Where The Expendables does excel is in the action department. Stallone unexpectedly relies on the caffeine addled shooting and editing techniques that seem like the antithesis to the brand of action he is known for. He barely holds a shot long enough to give a complete or coherent view of whatever actions have taken place. In hand to hand combat situations, the camera rarely pulls back to allow the audience to take in the choreography. Thankfully Stallone doesn't overdo this and gives the action a visceral kick by ramping up the violence to cartoonishly brutal levels. Like Rambo, The Expendables offers a level of violence that likely would have been cut by the MPAA in the Reagan era. The reliance on CGI blood seems to give the bloodletting a freer feel, since actors likely don't have to do take after take and be reequipped with squibs and other appliances. The fights themselves have a very WWE feel, with characters being thrown through the air and slammed as though they were in a ring. Stallone also continues his fascination with the destructive effects of extremely high caliber weapons on the human body. Craters are left in torsos and limbs are blown off. This odd mixture of techniques yields some thrilling results, and makes The Expendables worth watching for the third act alone.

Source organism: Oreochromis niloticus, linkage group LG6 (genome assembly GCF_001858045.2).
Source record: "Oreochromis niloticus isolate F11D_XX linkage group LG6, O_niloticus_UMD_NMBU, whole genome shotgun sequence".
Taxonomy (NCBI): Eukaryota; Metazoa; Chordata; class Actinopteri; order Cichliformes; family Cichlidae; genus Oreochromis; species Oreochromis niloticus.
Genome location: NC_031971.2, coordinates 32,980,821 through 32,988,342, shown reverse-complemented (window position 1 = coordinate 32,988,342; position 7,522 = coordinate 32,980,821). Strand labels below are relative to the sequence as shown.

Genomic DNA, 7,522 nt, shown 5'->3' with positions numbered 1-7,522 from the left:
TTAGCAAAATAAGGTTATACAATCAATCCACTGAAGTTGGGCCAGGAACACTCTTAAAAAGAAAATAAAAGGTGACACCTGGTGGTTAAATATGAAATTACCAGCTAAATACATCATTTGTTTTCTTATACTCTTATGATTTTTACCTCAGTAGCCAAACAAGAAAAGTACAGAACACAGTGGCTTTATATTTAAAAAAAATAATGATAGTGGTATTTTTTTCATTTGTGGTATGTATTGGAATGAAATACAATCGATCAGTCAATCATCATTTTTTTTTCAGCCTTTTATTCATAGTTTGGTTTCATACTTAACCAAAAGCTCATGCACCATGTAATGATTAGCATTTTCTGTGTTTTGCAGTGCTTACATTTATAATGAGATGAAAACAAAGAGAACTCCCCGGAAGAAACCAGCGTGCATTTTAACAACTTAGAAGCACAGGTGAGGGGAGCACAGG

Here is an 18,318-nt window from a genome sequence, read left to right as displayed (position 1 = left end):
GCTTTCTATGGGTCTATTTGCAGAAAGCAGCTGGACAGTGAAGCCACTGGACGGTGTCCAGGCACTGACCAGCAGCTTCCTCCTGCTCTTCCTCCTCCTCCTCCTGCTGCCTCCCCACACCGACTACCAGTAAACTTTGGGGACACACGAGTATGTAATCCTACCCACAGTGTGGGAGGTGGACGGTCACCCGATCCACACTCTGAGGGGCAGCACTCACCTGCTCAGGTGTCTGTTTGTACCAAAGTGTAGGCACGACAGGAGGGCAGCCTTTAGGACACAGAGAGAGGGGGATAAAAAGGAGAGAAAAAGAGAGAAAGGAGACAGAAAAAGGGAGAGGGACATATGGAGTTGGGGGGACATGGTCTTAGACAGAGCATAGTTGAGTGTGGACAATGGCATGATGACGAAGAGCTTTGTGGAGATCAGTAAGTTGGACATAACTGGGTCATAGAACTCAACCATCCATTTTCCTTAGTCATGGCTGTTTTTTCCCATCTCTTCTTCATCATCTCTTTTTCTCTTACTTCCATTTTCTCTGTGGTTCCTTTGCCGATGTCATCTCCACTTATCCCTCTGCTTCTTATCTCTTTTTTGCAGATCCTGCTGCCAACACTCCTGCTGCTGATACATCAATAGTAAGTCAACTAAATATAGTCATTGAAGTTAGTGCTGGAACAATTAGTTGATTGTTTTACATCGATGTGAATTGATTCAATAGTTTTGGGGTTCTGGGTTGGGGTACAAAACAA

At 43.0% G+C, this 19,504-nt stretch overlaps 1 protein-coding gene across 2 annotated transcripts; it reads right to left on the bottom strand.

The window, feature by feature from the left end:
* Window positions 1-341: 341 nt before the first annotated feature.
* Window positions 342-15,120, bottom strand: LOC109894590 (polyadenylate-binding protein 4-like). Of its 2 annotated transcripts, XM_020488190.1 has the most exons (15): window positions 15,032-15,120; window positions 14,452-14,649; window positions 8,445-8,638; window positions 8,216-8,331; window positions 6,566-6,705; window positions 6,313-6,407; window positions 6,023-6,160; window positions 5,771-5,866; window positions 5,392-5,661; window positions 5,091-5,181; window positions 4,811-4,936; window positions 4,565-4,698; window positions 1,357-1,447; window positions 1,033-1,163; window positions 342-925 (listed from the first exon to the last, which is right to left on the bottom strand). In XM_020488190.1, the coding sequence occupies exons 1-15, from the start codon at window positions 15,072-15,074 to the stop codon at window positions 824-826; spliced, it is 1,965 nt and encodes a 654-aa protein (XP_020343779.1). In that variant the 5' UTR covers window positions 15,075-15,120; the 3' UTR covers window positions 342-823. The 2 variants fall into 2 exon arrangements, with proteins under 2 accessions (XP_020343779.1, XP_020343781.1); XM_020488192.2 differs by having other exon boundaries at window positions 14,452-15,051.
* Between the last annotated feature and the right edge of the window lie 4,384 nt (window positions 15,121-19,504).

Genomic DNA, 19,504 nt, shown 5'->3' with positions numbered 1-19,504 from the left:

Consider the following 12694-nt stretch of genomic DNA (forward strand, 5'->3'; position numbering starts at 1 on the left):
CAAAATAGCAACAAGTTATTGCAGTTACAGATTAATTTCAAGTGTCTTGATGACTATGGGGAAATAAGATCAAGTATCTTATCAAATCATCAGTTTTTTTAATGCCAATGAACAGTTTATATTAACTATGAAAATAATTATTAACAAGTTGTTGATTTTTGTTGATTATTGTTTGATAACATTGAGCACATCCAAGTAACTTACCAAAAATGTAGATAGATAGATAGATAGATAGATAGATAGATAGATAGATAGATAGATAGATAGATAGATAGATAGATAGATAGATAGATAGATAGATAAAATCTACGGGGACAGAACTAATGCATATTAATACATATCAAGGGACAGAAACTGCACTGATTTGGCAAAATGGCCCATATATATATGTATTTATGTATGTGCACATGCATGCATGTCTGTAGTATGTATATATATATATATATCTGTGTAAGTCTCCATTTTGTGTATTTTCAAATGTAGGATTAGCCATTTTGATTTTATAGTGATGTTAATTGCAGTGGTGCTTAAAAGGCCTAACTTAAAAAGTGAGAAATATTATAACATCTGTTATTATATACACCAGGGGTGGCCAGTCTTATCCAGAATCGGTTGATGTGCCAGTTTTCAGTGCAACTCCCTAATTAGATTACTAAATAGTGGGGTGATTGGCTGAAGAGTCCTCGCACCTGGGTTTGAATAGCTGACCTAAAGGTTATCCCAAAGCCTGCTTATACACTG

The Expendables is a lumbering, sleeping giant that violently awakes out of hibernation during its final moments. As it is, it will satisfy 80's action junkies itching for a fix. It isn't as inspired or focused as either Rocky Balboa or Rambo, which both defied the odds to be superior entries in their respective franchise. Nevertheless, it is enjoyable and establishes Stallone as a maestro of orchestrating insane graphic violence and elevating the fetishism of weaponry to poetry. If this truly is the ensemble action extravaganza that Stallone had been waiting his whole career to do, one wishes that he might have thought of something more novel to say at this point in his storied career.